Healthcare scientists working in clinical biochemistry analyse samples taken from patients’ blood, urine or other bodily fluids to help with the investigation, diagnosis and treatment of diseases. They develop and implement new techniques, interpret results and liaise with and advise clinical staff on the correct use of tests and any necessary follow up investigations. They are responsible for the evaluation and quality assessment of diagnostic tests and play a role in developing and managing hospital and community analytical services.
Clinical biochemistry healthcare scientists work as part of a team with other health professionals, such as biomedical scientists and pathologists. Although usually based in a hospital laboratory, they are increasingly found working at the point of care, for example in clinics and operating theatres, supporting the investigation of patients.
Typical work activities
- Planning and organising work in clinical biochemistry laboratories, much of which is automated and computer assisted.
- Performing clinical validation: checking abnormal results identified by automated analysers and deciding if further tests are necessary.
- Carrying out complex biochemical analyses on specimens of body fluids and tissues, using spectrophotometry, mass spectroscopy, high performance chromatography, electrophoresis, immunoassay and, increasingly, molecular biological techniques.
- Auditing the use and diagnostic performance of tests, as part of national and international quality assurance programmes.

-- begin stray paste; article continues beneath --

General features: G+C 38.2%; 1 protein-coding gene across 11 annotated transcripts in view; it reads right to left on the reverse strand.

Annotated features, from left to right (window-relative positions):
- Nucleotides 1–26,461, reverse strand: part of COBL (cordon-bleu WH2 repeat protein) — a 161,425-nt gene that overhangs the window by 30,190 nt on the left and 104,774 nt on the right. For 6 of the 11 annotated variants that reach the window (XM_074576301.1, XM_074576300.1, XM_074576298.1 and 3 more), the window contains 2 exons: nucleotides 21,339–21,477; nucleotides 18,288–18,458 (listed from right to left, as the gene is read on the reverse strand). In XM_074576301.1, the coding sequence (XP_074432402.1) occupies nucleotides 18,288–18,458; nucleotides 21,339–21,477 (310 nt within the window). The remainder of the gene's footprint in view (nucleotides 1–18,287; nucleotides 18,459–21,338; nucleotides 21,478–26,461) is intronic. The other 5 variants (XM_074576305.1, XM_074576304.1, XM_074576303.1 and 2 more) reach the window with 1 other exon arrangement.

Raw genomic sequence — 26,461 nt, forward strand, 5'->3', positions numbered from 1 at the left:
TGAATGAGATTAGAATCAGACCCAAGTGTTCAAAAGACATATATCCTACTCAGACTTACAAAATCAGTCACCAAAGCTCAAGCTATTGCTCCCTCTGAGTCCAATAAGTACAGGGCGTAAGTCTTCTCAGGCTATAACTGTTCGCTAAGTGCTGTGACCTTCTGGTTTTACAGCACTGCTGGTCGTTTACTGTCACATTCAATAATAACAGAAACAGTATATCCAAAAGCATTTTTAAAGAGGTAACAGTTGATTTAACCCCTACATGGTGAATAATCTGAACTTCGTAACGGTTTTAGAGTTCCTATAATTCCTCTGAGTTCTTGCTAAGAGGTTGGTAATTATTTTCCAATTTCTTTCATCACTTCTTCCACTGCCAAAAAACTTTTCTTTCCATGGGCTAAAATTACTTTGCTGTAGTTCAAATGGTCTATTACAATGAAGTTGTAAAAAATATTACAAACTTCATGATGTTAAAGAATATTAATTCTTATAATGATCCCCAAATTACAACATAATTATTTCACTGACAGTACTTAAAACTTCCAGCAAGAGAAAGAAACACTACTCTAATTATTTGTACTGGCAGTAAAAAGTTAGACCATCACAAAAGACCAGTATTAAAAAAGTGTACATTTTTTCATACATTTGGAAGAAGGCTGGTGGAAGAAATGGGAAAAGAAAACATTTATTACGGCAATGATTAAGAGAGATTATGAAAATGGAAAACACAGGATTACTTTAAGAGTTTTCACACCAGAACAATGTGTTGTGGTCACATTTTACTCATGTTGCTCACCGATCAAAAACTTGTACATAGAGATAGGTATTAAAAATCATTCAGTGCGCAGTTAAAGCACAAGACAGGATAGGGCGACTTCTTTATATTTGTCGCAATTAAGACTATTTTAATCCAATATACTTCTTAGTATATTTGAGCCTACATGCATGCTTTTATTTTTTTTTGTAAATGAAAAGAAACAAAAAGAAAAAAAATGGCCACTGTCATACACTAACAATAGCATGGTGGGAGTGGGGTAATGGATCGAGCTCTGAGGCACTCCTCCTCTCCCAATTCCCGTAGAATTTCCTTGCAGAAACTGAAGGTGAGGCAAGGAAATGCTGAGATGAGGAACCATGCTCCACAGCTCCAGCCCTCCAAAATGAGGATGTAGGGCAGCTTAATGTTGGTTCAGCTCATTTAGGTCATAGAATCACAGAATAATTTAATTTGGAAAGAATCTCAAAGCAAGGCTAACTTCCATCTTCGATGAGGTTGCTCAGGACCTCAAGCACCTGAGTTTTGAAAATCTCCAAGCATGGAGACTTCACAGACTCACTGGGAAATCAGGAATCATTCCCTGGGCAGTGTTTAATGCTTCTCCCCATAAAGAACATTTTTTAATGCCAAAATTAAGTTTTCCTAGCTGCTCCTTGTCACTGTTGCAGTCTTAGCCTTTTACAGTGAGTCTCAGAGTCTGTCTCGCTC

- Identifying the cause of and resolving any poor analytical performance problems.
- Searching scientific literature for evidence of specificity and sensitivity of a diagnostic test.
- Devising and conducting basic or applied research.
- Writing reports, funding bids and conducting research with clinical staff.
- Liaising with clinical and technical staff, and contacting patients.
- Training staff, reviewing the need for staff training, supervising MSc students and giving lectures to medical undergraduates.
- Attending and contributing to local and national scientific meetings and conferences.
- Managing a clinical biochemical laboratory as career progresses.
- Laboratory skills and the ability to plan and do research.
- Strong problem-solving skills.
- Analytical and investigative mind.
- Excellent oral and written communication skills.
- Ability to manage a laboratory project and liaise with a wide variety of technical colleagues.
- Ability to work effectively as part of a team.
- Most laboratories are highly computerised so computer literacy is essential.
Career progression to higher grades, following successful completion of the training period, may involve moving to another hospital. Further study and training may follow and some healthcare scientists study for a PhD either full or part time. Networking at all levels is part of successful career development in this role. Maintaining a professional profile by presenting research at meetings, undertaking work exchanges abroad and applying for research grants is recommended. As your career progresses you will assume a more supervisory role and carry fuller responsibility for the work of the laboratory.
There are also opportunities to specialise in particular areas, such as:
endocrinology; toxicology; paediatrics; immunology; molecular biology.
Most consultancy posts carry independent responsibility for managing a laboratory and for advising the health authority on policy issues. The status is comparable to that of a hospital consultant. Career expectation should be to progress to a consultant, becoming a deputy head or head of a department. There are opportunities for management roles within the National Health Service and in the diagnostics and pharmaceutical industries ranging from pure research, through to technical support for sales and marketing, to medical information specialists and senior management posts. Lecturing in higher education institutes is also possible.
Original content at prospects.ac.uk